\[ \begin{aligned} \mathbf{X} = \begin{bmatrix} 1 & 49 \\ 1 & 69 \\ 1 & 89 \\ 1 & 99 \\ 1 & 109 \end{bmatrix} \end{aligned} \]

**Output Vector**, \(\mathbf{y}\) (`rt`

):

\[ \begin{aligned} \mathbf{y} = \begin{bmatrix} 124 \\ 95 \\ 71 \\ 45 \\ 18 \end{bmatrix} \end{aligned} \]

**Weight Vector**, \(\mathbf{w}\) (Unknown coefficients including intercept):

\[ \begin{aligned} \mathbf{w} = \begin{bmatrix} w_1 \\ % Intercept w_2 % Weight for experience \end{bmatrix} \end{aligned} \]

Putting it all together, the linear model equation becomes, where there is a vector of errors (residuals), \(\mathbf{\epsilon}\).

\[ \begin{aligned} \begin{bmatrix} 124 \\ 95 \\ 71 \\ 45 \\ 18 \end{bmatrix} = \begin{bmatrix} 1 & 49 \\ 1 & 69 \\ 1 & 89 \\ 1 & 99 \\ 1 & 109 \end{bmatrix} \begin{bmatrix} w_1 \\ w_2 \end{bmatrix} + \begin{bmatrix} \epsilon_1 \\ \epsilon_2 \\ \epsilon_3 \\ \epsilon_4 \\ \epsilon_5 \\ \end{bmatrix} \end{aligned} \]

At this stage, we can take the mathematicians’ word for it that this provides an *exact* solution to the best fitting parameter estimates.

We can demonstrate this with code:

We need to construct X and Y (must be matrices):

```
(response_matrix <- data %>% select(rt) %>% as.matrix())
(explanatory_matrix <- data %>% mutate(int = 1) %>% select(int, experience) %>% as.matrix())
```

```
rt
[1,] 124
[2,] 95
[3,] 71
[4,] 45
[5,] 18
```

```
int experience
[1,] 1 49
[2,] 1 69
[3,] 1 89
[4,] 1 99
[5,] 1 109
```

Then we can use our function to generate the OLS solution:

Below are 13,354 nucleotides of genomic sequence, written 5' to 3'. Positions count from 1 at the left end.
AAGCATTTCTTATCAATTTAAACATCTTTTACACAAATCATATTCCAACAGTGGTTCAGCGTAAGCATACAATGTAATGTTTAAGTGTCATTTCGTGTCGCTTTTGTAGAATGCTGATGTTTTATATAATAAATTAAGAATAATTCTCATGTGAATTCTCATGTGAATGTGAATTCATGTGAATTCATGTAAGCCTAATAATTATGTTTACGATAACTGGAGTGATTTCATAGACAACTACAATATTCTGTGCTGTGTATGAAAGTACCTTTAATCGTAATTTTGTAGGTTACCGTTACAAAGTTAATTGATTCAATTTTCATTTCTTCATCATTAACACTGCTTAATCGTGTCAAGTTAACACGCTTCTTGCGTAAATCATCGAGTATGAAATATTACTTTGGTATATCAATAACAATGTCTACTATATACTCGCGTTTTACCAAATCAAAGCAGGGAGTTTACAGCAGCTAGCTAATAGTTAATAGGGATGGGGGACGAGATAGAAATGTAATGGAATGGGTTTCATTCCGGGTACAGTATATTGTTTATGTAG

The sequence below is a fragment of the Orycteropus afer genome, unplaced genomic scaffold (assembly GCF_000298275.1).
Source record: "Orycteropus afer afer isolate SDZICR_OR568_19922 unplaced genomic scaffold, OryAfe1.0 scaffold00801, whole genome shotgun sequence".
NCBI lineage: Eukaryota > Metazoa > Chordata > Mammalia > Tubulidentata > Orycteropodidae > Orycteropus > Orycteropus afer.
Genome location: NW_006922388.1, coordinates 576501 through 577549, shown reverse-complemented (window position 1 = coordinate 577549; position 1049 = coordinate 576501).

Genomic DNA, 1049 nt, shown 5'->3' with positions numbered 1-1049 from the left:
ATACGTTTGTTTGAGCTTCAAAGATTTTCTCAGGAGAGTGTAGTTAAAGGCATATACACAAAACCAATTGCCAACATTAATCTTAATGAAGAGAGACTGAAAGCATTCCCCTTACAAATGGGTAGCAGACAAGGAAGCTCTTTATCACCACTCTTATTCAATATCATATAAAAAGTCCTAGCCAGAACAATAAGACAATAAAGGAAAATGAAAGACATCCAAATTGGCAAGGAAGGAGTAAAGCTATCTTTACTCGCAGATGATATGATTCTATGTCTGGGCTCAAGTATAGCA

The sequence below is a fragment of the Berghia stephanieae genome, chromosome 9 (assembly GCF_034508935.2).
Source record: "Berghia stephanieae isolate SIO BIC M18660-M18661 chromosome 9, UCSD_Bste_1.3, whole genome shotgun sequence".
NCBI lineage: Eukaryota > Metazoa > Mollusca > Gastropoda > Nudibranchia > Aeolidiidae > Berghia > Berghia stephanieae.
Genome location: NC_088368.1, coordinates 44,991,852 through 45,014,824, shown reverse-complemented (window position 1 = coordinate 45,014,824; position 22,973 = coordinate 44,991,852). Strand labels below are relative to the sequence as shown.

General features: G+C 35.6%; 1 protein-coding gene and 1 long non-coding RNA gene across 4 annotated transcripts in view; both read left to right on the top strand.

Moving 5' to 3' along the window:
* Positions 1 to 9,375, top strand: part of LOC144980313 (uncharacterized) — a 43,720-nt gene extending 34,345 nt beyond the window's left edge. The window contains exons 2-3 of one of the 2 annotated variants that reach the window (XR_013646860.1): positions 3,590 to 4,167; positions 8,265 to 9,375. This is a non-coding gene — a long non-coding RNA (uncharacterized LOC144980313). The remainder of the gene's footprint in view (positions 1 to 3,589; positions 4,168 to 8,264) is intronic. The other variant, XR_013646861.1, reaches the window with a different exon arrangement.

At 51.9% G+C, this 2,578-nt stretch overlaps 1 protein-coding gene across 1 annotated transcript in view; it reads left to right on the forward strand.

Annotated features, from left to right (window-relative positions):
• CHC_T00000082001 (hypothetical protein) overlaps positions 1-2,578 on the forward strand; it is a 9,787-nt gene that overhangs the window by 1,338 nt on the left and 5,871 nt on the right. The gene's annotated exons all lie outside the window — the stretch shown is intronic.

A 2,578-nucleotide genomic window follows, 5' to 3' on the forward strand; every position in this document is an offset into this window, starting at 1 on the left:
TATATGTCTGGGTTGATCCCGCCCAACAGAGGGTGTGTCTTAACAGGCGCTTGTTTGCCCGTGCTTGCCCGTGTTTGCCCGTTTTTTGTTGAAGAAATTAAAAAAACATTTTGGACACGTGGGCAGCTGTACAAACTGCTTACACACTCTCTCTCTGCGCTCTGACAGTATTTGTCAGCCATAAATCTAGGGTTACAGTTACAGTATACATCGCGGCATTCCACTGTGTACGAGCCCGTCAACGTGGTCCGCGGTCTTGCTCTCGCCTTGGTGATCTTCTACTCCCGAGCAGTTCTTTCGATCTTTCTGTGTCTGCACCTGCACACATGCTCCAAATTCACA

Which is **exactly the same** as that returned by `lm()`

(because lm is doing this!)

- Importantly, if there are more regressors than data points, then there is no OLS solution. The intuition for the underlying math is that if there are more weights than data points, there are infinatly many solutions, all of which acheive zero error.

We can fit if there are fewer inputs than datapoints

```
data2 <- tibble(
y = c(2, 5, 7),
x = c(1, 2, 3),
z = c(2, 4, 6),
a = c(6, 7, 8)
)
(model1 <- lm(y ~ 1 + x, data = data2))
```

```
Call:
lm(formula = y ~ 1 + x, data = data2)
Coefficients:
(Intercept) x
-0.3333 2.5000
```

```
Call:
lm(formula = y ~ 1 + x + z + a, data = data2)
Coefficients:
(Intercept) x z a
-0.3333 2.5000 NA NA
```

But not if there are more inputs than datapoints in our model

```
Call:
lm(formula = y ~ 1 + x + z + a, data = data2)
Coefficients:
(Intercept) x z a
-0.3333 2.5000 NA NA
```

`lm()`

is smart and fits the reduced model it *can* fit. If we try to solve this the matrix way via our homegrown function, we get an error.

And solve with linear algebra: \(w = (X^TX)^{-1}X^TY\)

We need to construct X and Y (must be matrices):

```
(response_matrix <- data %>% select(rt) %>% as.matrix())
(explanatory_matrix <- data %>% mutate(int = 1) %>% select(int, experience) %>% as.matrix())
```

```
rt
[1,] 124
[2,] 95
[3,] 71
[4,] 45
[5,] 18
```

```
int experience
[1,] 1 49
[2,] 1 69
[3,] 1 89
[4,] 1 99
[5,] 1 109
```

Then we can use our function to generate the OLS solution:

```
Call:
lm(formula = rt ~ experience, data = data)
Coefficients:
(Intercept) experience
211.271 -1.695
```